“The Last Saturday” by Chris Ware is a weekly comic published in The Guardian.
The comic follows the life of Putnam Gray, and the lives of the people he interacts with. Reading the comic, I particularly like the story, and I think different aspects of it relates to various ages and types of people, but in particular young adults (due to the nature of the narrative and The Guardian’s demographics).
The comic is drawn in a very contemporary style, it almost looks like a video game, which compliment’s The Guardian’s “new age”, techy niche. The colours are very bold and bright, again, much like a video game (reminds me of Mario). It’s not really my “style”, I like to draw things that are dark and musty, but I can appreciate “The Last Saturday” for what it is.
The story covers some very “real” life situations, like fighting parents, school bullies and crushes. It typically covers the main aspects of life in high school, but differently, Putnam is a “boy genius”, loves sci-fi and has a very strange look about him. I think he sticks out, maybe due to his grey hair, red button nose and his thick, dorky glasses (sorry Putnam).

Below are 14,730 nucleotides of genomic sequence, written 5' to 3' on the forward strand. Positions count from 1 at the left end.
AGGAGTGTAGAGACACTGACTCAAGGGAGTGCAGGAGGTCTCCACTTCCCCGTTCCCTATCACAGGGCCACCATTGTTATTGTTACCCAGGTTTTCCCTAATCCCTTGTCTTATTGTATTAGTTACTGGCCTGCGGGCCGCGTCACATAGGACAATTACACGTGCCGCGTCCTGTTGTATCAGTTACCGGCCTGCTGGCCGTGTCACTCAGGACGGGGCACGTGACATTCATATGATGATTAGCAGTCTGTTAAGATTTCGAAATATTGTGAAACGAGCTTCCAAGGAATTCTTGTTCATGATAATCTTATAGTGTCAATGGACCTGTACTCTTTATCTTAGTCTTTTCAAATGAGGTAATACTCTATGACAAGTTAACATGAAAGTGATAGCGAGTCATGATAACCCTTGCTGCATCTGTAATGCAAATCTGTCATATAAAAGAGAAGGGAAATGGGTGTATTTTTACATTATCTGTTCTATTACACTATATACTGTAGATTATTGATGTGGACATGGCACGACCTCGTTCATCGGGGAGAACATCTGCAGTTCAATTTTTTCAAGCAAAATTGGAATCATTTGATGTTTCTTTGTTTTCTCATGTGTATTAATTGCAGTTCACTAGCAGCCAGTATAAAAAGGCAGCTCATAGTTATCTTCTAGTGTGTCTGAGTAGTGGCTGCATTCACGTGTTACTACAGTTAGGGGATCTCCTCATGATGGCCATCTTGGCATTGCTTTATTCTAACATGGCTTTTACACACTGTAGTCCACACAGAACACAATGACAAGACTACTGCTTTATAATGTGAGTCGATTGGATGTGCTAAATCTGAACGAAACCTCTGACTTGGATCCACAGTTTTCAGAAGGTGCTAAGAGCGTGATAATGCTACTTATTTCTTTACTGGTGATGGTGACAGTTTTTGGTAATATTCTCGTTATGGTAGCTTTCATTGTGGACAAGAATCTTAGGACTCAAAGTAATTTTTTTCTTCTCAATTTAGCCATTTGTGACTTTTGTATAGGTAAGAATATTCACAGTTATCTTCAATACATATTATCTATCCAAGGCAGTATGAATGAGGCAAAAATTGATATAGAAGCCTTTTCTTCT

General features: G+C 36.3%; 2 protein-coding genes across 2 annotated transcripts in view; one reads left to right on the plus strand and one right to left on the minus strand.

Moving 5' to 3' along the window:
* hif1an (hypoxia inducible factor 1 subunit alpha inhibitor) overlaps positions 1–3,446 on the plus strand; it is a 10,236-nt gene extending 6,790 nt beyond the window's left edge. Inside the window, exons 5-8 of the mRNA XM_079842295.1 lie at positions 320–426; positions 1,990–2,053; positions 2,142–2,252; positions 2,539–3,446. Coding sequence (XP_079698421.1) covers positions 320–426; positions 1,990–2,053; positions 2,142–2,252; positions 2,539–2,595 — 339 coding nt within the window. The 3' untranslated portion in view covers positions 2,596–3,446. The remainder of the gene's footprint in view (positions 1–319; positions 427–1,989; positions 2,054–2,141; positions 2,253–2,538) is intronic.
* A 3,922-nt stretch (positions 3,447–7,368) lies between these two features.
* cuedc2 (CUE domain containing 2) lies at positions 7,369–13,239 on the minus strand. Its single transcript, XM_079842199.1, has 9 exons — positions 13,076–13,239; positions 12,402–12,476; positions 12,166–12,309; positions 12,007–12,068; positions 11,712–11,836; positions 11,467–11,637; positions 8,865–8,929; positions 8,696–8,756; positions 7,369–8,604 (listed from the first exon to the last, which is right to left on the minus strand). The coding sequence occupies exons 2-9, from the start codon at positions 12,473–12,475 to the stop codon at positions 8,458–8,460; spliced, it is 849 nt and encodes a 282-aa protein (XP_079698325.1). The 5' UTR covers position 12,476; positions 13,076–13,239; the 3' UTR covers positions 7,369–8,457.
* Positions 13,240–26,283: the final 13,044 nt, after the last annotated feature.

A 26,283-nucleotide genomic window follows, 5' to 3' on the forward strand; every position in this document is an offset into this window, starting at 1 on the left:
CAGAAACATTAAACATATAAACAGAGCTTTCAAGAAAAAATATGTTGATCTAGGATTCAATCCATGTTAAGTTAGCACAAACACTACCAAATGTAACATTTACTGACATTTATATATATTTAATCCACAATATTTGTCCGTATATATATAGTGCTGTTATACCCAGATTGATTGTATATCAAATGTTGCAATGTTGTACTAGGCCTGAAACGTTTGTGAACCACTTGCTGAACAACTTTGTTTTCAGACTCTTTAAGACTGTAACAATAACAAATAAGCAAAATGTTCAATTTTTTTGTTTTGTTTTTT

What really draws my eye, is the text. I love the way you can read the conversations of other characters in the background, but they’re situated slightly off the frame, so you only hear a snippet of it, much like how Putnam would hear it. So it really puts you in to Putnam’s shoes, and helps the audience sympathise, or even empathise with him. I wouldn’t want to steal this very unique idea, but I could invent something similar.
In relation to my comic, reading “The Last Saturday” has made me realise that most stories about a kid in high school are so so typical. I think I need something in my story/comic that will stand out, and make it a great read. I think I’m on the right track with aesthetics (still needs refining) but the story definitely needs something else.